Researchers at Carnegie Mellon (CMU) and Harvard universities have launched RoboVote.org, an online service that enables anyone to use state-of-the-art voting methods to make optimal group decisions.
RoboVote is driven by artificial intelligence and draws on social choice research on how opinions, preferences, and interests can best be combined to reach a collective decision.
"We have taken what years of research have proven to be the best algorithms for making collective decisions and made them available with an interface that anyone can use," says CMU professor Ariel Procaccia.
RoboVote is designed to handle subjective surveys, in which there is no correct outcome, as well as objective polls, in which the process is designed to produce an answer as close to the truth as possible.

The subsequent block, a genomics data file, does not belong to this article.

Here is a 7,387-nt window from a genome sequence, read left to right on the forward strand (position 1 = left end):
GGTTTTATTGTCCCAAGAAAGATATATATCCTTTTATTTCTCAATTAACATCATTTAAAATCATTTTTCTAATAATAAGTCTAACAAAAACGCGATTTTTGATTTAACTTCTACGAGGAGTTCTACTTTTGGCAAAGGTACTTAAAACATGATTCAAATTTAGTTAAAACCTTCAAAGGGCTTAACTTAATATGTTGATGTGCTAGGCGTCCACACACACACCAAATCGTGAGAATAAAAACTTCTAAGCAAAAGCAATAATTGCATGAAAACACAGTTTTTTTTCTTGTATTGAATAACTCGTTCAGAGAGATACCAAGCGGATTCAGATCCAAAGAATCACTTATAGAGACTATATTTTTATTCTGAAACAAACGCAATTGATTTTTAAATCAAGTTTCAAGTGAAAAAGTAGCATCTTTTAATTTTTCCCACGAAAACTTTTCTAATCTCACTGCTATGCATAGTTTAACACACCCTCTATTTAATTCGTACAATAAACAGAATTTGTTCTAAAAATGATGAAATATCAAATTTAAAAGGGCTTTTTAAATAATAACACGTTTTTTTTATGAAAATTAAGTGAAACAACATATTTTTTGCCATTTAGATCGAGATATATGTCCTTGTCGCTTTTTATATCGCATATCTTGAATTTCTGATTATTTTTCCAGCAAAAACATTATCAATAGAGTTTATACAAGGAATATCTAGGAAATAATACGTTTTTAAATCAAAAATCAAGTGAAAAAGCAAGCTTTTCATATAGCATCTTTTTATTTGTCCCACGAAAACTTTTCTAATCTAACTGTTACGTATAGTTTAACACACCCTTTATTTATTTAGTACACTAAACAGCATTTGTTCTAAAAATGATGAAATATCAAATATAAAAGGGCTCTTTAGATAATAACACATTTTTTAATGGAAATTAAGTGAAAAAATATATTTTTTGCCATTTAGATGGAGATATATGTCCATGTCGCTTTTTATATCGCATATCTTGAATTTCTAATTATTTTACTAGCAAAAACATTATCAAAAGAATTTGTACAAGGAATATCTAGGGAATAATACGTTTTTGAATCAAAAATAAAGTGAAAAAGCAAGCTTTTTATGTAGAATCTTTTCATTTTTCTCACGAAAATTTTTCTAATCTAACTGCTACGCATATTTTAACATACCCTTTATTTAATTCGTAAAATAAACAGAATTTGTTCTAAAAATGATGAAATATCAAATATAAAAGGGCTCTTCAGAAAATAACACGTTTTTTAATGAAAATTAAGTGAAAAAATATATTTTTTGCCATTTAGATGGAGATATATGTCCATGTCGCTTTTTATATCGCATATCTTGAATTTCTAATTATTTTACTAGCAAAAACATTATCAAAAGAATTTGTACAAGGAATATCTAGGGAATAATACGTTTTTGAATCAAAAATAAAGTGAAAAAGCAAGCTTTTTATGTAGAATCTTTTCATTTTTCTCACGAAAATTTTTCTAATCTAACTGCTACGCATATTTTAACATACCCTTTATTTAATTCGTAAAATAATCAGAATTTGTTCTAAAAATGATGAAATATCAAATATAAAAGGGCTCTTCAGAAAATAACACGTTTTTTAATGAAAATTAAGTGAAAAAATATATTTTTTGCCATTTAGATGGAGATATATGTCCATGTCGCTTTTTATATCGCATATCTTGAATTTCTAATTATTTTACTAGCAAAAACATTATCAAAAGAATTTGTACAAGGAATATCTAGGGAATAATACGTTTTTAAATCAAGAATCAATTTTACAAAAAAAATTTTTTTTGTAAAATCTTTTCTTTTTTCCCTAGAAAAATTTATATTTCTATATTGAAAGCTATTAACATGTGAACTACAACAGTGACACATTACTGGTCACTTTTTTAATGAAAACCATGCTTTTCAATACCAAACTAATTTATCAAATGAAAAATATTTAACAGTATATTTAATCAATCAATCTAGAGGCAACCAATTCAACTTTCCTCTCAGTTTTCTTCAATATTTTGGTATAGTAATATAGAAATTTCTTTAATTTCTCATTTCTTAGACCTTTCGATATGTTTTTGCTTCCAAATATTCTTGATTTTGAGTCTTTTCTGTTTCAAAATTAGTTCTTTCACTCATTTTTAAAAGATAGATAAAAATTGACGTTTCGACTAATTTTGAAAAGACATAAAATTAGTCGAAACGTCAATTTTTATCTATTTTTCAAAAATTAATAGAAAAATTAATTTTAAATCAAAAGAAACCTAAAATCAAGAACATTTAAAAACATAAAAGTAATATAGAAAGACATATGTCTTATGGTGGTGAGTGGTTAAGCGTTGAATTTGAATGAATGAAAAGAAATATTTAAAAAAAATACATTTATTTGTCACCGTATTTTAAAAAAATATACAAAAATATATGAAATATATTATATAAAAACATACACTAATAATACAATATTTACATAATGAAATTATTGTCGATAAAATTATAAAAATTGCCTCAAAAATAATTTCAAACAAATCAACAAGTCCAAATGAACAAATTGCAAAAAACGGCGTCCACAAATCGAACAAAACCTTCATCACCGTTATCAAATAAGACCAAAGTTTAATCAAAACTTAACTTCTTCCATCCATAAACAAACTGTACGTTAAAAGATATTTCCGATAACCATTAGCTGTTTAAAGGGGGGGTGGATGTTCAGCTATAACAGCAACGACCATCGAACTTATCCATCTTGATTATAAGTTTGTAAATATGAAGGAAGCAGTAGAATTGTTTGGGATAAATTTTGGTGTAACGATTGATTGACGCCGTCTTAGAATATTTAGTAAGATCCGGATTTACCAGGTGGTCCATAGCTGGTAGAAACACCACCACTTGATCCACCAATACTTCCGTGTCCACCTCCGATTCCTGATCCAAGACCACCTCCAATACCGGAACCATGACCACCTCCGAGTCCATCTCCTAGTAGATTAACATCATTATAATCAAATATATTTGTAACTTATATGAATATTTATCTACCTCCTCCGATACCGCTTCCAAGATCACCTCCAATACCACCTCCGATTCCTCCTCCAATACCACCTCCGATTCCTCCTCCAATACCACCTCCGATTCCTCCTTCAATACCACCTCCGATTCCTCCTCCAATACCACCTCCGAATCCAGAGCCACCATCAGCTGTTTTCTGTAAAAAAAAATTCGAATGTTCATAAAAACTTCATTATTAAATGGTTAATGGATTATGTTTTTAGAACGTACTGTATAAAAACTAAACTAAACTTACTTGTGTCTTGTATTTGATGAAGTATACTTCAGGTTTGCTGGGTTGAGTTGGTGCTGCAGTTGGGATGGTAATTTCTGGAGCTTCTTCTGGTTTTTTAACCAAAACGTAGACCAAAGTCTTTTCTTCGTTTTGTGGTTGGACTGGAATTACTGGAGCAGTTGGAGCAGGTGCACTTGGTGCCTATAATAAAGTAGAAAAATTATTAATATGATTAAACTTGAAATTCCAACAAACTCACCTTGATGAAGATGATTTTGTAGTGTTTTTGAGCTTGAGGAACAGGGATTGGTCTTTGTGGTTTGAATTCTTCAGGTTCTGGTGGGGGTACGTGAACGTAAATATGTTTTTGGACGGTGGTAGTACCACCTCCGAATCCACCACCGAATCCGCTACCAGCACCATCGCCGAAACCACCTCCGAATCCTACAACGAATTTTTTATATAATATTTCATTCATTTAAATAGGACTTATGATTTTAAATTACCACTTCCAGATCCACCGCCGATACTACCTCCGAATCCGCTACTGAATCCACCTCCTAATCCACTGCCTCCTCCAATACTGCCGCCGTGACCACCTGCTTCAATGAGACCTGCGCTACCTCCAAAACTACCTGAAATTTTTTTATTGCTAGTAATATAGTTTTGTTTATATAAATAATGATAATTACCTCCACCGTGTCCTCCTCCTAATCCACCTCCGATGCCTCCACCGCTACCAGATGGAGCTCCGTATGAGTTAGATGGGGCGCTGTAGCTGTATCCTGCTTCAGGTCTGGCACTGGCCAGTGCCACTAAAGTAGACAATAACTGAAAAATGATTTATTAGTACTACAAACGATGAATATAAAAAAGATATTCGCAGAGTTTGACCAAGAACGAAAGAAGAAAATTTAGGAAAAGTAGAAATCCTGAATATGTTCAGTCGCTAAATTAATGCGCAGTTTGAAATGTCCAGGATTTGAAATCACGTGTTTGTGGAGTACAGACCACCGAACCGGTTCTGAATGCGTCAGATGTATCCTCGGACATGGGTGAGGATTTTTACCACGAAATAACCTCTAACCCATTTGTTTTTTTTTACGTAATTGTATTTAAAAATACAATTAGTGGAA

In computational social choice, "we can build systems like RoboVote and implement the rules we think are best," Procaccia says.
RoboVote is similar to Spliddit.org, a website Procaccia launched two years ago to implement "provably fair" solutions to everyday problems. Procaccia says both sites use processes that are proven and well known to researchers, but not readily accessible to most people.
From CMU News
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